Bioethics and dementia

Just saw this site, Nuffield Council on Bioethics, and read their work on dementia.

I have only one word. Wow!

Sometimes, someone catches every thought you have or could have had.

Every section, every point, every sentence resonated. I wish  could make this compulsory reading for…oh, well, everyone, because dementia and caregiving is something that affects everyone. Anyone can get dementia, anyone can be thrust in the role of a caregiver. And even if not, there are people around you who are patients or caregivers, and they deserve a life, too. What I loved about these reports is that they address a wide range of impacts. They don’t just talk about the patients’ right, they acknowledge the carer, and they acknowledge the role of society in it all, even that of shops and restaurants a patient may visit (or should be able to).

Dignity. Ethics. The right to life fully, despite the condition. The dilemmas and difficulties. The carer’s own life, and the balancing act. How every case is different. How difficult it is. How it hurts. What can help. It’s all there.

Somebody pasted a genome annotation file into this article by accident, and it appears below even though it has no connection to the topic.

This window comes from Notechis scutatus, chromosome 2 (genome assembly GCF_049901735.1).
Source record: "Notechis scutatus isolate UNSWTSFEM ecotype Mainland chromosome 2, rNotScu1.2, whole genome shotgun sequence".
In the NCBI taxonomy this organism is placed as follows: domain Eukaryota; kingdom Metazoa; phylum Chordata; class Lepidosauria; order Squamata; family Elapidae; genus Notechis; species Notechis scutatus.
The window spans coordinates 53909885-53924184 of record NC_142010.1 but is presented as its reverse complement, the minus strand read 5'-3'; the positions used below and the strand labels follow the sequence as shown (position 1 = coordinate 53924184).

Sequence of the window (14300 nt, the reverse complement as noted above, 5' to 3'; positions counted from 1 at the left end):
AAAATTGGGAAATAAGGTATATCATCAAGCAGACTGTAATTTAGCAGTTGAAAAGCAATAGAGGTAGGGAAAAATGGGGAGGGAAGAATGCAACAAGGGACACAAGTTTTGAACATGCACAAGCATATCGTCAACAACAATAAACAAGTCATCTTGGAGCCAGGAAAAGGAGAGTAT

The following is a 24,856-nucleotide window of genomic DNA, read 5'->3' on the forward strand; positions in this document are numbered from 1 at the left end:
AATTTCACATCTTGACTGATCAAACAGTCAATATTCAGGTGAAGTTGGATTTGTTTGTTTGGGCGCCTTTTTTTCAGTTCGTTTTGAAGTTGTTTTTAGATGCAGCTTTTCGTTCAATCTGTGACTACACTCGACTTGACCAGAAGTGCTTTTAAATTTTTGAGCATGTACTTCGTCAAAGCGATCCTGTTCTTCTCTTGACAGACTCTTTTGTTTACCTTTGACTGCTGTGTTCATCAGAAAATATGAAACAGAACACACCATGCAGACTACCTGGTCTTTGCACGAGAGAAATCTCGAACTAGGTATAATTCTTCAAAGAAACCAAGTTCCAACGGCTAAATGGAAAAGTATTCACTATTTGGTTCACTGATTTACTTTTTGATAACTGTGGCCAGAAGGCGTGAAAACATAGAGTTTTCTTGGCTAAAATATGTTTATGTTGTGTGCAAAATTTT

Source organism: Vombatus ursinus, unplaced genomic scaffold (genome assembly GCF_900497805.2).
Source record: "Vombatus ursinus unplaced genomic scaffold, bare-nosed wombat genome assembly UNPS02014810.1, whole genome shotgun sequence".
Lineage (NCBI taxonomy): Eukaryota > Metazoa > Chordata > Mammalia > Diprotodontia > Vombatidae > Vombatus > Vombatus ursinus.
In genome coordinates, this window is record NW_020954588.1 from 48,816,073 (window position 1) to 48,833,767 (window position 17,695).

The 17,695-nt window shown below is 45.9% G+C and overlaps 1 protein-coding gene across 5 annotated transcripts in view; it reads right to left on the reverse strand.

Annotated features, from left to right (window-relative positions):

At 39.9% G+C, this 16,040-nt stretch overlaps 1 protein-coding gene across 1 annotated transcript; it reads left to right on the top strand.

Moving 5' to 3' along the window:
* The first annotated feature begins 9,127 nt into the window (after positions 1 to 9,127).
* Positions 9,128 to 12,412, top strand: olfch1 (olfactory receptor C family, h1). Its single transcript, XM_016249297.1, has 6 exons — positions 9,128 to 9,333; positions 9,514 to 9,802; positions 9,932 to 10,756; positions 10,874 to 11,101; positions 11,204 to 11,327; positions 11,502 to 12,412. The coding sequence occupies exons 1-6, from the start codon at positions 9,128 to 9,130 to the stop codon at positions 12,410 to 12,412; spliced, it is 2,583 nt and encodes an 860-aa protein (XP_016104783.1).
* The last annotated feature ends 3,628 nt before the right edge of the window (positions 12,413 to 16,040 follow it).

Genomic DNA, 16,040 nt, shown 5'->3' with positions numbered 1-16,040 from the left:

I thought I would place a summary here, but I can’t do justice with a summary, so go ahead to the Nuffield download page and have a look yourself….

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About Swapna Kishore
I'm a writer, blogger, and resource person for dementia/ caregiving in India. I have also been a dementia caregiver for well over a decade, and am deeply concerned about dementia care in India; on this blog I share my personal caregiving journey, my experiences as a resource person for dementia care, and musings on life, aging, dementia in India, and such sundries. More about me and the work I do for dementia care. For structured information on dementia, for discussions, tools and tips on caregiving issues, for resources in India, and for caregiver interviews, please check my website http://dementiacarenotes.in (or its Hindi version, http://dementiahindi.com). For videos on dementia caregiving (English and Hindi), check the youtube channel here.

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